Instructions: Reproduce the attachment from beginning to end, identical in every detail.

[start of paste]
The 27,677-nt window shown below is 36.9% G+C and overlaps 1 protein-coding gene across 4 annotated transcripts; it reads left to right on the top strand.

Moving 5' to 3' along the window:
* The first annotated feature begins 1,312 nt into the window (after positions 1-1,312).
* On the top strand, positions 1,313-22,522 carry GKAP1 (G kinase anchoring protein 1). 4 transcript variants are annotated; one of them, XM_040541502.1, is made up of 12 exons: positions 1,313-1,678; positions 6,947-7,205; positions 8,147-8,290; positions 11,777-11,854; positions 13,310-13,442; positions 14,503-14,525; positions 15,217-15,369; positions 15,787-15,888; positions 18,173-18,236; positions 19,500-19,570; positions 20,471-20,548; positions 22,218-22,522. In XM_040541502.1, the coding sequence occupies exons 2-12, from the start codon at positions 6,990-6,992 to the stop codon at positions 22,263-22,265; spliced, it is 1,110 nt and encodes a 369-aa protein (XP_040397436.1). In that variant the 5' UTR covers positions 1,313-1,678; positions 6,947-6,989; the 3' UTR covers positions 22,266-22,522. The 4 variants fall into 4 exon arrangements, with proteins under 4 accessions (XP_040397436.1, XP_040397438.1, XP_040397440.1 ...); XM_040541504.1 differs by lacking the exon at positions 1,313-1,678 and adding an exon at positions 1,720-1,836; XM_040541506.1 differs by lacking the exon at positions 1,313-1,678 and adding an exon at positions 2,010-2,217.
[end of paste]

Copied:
The 27,677-nt window shown below is 36.9% G+C and overlaps 1 protein-coding gene across 4 annotated transcripts; it reads left to right on the top strand.

Moving 5' to 3' along the window:
* The first annotated feature begins 1,312 nt into the window (after positions 1-1,312).
* On the top strand, positions 1,313-22,522 carry GKAP1 (G kinase anchoring protein 1). 4 transcript variants are annotated; one of them, XM_040541502.1, is made up of 12 exons: positions 1,313-1,678; positions 6,947-7,205; positions 8,147-8,290; positions 11,777-11,854; positions 13,310-13,442; positions 14,503-14,525; positions 15,217-15,369; positions 15,787-15,888; positions 18,173-18,236; positions 19,500-19,570; positions 20,471-20,548; positions 22,218-22,522. In XM_040541502.1, the coding sequence occupies exons 2-12, from the start codon at positions 6,990-6,992 to the stop codon at positions 22,263-22,265; spliced, it is 1,110 nt and encodes a 369-aa protein (XP_040397436.1). In that variant the 5' UTR covers positions 1,313-1,678; positions 6,947-6,989; the 3' UTR covers positions 22,266-22,522. The 4 variants fall into 4 exon arrangements, with proteins under 4 accessions (XP_040397436.1, XP_040397438.1, XP_040397440.1 ...); XM_040541504.1 differs by lacking the exon at positions 1,313-1,678 and adding an exon at positions 1,720-1,836; XM_040541506.1 differs by lacking the exon at positions 1,313-1,678 and adding an exon at positions 2,010-2,217.